Both Dourif and Kenneth McMillan (brilliant as a malignant racist) returned in DeLaurentiis' Dune in even stranger roles. As I've explained, the central Mary Steenburgen/James Olson relationship must have been chopped down somewhere along the line. Mandy Pantinkin's fascinating street artist-turned animator and filmmaker surely merited more screen time as well. Only James Cagney's solid turn as a hard-bitten police executive seems properly proportioned. Perhaps his involvement is what kept the Coalhouse Walker subplot intact, while the others were hacked up.
Dancer-director Debbie Allen has a handful of powerful scenes as Sarah. Norman Mailer, Pat O'Brien and Moses Gunn also make good impressions in parts just larger than bits. Donald O'Connor is just there for nostalgia's sake as Nesbit's dance instructor. Jeff Daniels is a standout, nicely cast as the police officer who made Coalhouse's initial arrest. Samuel L. Jackson is barely visible as one of Walker's gunmen, John Ratzenberger (of Cheers, then based in England, I believe) gets one good closeup, and the always reliable Bessie Love (The Lost World, 1925) is a matron who finds her house commandeered by the police.
Paramount's DVD of Ragtime presents this impressive production in a beautiful enhanced Panavision-wide encoding; it looks 100% better than the old cable TV Pan-Scan version (where most of us saw it). Director Milos Forman and producer - asst. director Michael Hausman provide a commentary that's long on anecdotal info about the stars and the shooting (Cagney insisted on a screen test, to make sure he wasn't too feeble to play his role) and short on analysis. Together with designer Patricia von Brandenstein they also appear in a pleasant interview-docu on the film, that goes over much the same kind of material.
The kind of curiosity left unexplained is brought up by the interesting deleted scene included as an extra. After Tateh (Mandy Patinkin) 'divorces' his wife, street agitator Emma Goldman (Mariclare Costello) speaks up, comparing the scorned wife's non-crime to that of 'adultress' Evelyn Nesbit (whose wandering into that neighborhood is never fully explained). Wishing to use Evelyn as a publicity front for her feminist prosyletizing, Goldman takes her up to her rooms and attempts to get her excited about women's rights. Evelyn is too ditzy to care, of course. The scene goes strange when Goldman disrobes the Gibson Girl to free her from her restraining corset.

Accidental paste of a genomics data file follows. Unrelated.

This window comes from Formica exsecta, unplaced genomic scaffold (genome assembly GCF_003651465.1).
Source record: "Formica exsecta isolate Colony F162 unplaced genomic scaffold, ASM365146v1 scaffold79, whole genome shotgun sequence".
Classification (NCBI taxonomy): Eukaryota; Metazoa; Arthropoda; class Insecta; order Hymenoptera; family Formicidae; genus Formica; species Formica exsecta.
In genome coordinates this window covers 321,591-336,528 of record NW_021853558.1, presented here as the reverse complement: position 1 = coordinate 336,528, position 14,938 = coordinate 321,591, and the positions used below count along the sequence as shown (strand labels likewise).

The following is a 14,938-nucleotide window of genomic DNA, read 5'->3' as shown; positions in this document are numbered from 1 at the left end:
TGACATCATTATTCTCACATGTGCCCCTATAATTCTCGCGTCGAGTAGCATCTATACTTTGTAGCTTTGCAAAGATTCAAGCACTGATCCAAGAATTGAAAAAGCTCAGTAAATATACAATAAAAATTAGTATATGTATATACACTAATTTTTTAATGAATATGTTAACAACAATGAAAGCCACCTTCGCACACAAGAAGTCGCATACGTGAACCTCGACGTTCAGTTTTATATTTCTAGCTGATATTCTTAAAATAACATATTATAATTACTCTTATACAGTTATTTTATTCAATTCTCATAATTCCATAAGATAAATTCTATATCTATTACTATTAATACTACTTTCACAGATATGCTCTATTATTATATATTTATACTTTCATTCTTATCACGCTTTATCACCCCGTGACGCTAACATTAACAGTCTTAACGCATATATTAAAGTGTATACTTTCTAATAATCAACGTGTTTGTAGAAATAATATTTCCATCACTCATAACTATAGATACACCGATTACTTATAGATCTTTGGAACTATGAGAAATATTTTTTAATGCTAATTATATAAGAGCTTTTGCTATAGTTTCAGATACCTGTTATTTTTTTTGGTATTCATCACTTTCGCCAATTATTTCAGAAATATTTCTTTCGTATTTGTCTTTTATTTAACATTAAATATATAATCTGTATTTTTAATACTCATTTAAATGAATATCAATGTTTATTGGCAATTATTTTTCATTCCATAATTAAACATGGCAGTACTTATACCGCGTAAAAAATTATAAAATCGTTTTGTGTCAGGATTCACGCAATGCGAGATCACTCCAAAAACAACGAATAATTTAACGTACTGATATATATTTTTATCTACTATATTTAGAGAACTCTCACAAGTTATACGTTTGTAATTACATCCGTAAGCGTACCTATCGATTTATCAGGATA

The actress playing Goldman is never identified, not even in the commentary, and neither is the reason for the scene's deletion. Again, I think, the nudity would have been an unnecessary distraction. To have the Goldman character in the picture for such a short time would create a balance problem - Ragtime then might as well be called Radical Ragtime. It's axiomatic that Hollywood movies about current dissent are dissed and demonized. Recreating the radical climate of a bygone era does history proud, but plays to a very small audience and just confuses the rest. 1
On a scale of Excellent, Good, Fair, and Poor,
1. The deleted scene is
presented as a B&W workprint. McGovern's breasts are fogged out; with big studios it is policy not
to allow nudity in supplemental materials, as the actors might (and they should) have
the right to keep those scenes from being exploited out of context. Poor Nastassja Kinski, in